One candle for millions
By Commentary by Senior Airman Racheal E. Watson, 460th Space Wing Public Affairs
/ Published May 03, 2016
BUCKLEY AIR FORCE BASE, Colo. -- The doors opened and I am pushed inside with a large group of people. We were packed in so tight, I tried to make myself smaller just so I can have a few extra inches around me to breathe only to have what little space I was able to spare filled by another body. The doors closed and I could barely move. I only traveled up three floors in an elevator, but time seemed to stand still. The doors slid open and the smell of old worn leather was so overpowering it was almost nauseating.
One day each year is set aside to remember the heroism of the approximately 6 million Jews who perished in the Holocaust as a result of the actions carried out by Nazi Germany and its accessories. This year the Holocaust Remembrance Day, also known as Yom HaShoah, begins on the evening of May 4th and ends 24 hours later on May 5th.
Years ago when I was a young child I visited the Holocaust Museum in Washington D.C. as a school field trip to get a better understanding of what my ancestors endured. Being packed in an elevator tighter than a sardine in a can for a few minutes was only a small taste of what millions suffered through during their treks to the concentration camps.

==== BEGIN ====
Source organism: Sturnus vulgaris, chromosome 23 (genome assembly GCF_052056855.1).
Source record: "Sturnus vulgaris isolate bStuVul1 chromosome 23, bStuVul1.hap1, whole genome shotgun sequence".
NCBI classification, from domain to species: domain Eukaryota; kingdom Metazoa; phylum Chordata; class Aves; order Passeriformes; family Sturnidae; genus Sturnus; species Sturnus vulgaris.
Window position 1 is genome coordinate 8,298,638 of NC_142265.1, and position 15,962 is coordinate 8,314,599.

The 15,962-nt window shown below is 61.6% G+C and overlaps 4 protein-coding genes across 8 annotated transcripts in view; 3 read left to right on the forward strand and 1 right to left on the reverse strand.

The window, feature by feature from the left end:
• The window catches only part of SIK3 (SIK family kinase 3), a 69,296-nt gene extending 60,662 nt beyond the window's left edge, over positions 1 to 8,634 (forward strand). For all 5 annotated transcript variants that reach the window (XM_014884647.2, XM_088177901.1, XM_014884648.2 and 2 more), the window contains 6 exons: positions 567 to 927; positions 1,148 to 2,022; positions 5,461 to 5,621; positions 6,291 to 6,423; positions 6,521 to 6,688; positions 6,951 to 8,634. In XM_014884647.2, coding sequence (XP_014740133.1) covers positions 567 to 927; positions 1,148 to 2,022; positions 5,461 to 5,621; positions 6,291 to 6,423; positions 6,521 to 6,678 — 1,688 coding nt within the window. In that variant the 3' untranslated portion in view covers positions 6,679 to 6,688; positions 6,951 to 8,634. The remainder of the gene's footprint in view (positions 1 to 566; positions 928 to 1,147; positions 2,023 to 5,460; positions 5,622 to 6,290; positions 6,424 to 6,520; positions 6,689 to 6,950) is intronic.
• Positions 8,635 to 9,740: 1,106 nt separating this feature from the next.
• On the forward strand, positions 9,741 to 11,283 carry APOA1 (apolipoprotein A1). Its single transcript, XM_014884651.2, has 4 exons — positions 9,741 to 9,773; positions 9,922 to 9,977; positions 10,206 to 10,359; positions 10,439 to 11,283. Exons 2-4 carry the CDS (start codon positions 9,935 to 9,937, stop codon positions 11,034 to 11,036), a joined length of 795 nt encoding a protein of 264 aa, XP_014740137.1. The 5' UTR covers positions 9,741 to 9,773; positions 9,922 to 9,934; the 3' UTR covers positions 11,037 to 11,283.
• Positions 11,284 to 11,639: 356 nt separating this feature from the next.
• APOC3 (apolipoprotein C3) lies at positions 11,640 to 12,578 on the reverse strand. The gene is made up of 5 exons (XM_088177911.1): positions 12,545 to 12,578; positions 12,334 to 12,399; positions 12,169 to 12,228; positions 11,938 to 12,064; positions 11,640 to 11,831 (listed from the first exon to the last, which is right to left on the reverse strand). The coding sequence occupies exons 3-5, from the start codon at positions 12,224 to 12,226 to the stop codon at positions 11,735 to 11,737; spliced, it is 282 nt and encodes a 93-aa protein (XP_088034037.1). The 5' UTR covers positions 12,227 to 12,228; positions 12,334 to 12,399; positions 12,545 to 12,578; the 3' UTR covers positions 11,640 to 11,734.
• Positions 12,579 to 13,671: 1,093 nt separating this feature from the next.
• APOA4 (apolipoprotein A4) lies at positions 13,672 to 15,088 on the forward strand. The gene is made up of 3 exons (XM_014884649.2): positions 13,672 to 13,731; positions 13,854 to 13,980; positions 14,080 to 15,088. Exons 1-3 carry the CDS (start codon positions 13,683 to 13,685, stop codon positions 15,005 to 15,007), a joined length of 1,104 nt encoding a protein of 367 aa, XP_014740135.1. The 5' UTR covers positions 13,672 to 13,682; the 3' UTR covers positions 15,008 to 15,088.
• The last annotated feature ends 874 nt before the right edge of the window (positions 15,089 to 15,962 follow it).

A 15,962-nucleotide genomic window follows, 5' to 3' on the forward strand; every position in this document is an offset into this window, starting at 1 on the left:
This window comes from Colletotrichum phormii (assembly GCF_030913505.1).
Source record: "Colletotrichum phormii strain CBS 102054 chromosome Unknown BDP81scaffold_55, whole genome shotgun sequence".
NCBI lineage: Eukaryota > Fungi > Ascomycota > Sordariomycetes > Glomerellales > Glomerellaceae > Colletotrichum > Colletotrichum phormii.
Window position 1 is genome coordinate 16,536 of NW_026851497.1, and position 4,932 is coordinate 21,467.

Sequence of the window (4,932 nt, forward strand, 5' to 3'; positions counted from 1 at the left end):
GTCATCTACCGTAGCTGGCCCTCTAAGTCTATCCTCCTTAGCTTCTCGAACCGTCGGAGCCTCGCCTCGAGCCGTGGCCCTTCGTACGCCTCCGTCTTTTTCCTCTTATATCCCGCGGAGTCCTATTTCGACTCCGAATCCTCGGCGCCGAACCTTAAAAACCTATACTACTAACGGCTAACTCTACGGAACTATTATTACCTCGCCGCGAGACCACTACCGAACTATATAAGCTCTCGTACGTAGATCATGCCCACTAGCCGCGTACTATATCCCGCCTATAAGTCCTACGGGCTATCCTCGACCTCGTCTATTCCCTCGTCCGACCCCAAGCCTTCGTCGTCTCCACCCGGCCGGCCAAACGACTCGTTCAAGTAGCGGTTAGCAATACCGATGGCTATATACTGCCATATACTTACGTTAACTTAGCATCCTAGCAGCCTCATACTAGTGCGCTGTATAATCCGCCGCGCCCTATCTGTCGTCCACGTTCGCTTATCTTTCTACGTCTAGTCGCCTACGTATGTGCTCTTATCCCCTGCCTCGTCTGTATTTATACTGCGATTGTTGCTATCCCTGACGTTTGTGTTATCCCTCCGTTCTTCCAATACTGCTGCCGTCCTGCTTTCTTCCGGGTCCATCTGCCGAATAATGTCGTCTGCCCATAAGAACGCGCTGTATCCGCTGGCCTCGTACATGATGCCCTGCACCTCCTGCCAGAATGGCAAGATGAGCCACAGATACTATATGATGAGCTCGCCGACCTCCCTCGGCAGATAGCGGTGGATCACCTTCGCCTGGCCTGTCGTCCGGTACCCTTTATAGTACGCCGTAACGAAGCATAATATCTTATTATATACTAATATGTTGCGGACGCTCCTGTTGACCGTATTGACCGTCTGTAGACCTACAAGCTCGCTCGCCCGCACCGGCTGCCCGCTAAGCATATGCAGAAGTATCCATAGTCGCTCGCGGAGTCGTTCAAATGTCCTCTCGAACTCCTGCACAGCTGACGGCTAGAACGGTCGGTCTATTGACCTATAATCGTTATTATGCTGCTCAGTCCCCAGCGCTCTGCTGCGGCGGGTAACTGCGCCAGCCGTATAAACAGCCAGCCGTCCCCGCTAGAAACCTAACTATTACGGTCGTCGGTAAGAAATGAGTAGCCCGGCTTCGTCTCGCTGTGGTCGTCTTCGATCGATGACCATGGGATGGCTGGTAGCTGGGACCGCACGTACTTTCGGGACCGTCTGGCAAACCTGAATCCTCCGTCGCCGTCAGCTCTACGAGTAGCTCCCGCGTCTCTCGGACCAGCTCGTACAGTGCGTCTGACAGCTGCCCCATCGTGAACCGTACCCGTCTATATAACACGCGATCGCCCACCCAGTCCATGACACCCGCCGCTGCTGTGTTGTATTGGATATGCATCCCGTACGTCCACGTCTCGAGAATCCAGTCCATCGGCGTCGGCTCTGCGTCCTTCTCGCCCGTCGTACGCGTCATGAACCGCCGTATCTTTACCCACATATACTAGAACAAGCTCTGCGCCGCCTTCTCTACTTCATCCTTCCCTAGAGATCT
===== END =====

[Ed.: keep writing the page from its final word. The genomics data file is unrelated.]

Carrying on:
During the era of the Holocaust, German authorities targeted not only the Jewish community but other groups because they were perceived as inferior, to include Roma Gypsies, the disabled, some Slavic communities, Jehovah's Witnesses and homosexuals, while others were persecuted for their political beliefs.
Spanning three floors, there were wall-to-wall photographs from people of the past. I heard voices playing in the background recalling horrific things they underwent or saw their family and friends withstand. Then, the familiar sound of gunfire followed by distinct echo of lifeless bodies hitting the ground; the firing squad executing the inferior.
It felt like everywhere I turned there were either fearful eyes staring back at me or photographs of lifeless bodies discarded like piles of trash waiting either to be thrown into the flames of an incinerator or a mass grave.
The atmosphere lingered with feelings of fear and pain as I walked through each exhibit.
In the Holocaust Museum, overlooking the center of the museum, there is a glass wall with etched names in white. On the third floor, there it was; the name of my ancestors.
The overpowering feelings of sorrow and rage engulfed me to the point where a museum worker had to escort me out of the exhibit area. I only saw the third floor of the museum, which is the first floor of the exhibit after exiting the elevator.
I traveled back two other times after my school field trip to see if I could make it past that point in the museum, but even decades later it has been too soul crushing to push beyond that point.
Every year on the Holocaust Remembrance Day, I recall the feelings I had riding in the elevator and the all-consuming smell of the old worn leather when the doors opened only to think mankind needs to make sure all their deaths have posthumous meaning.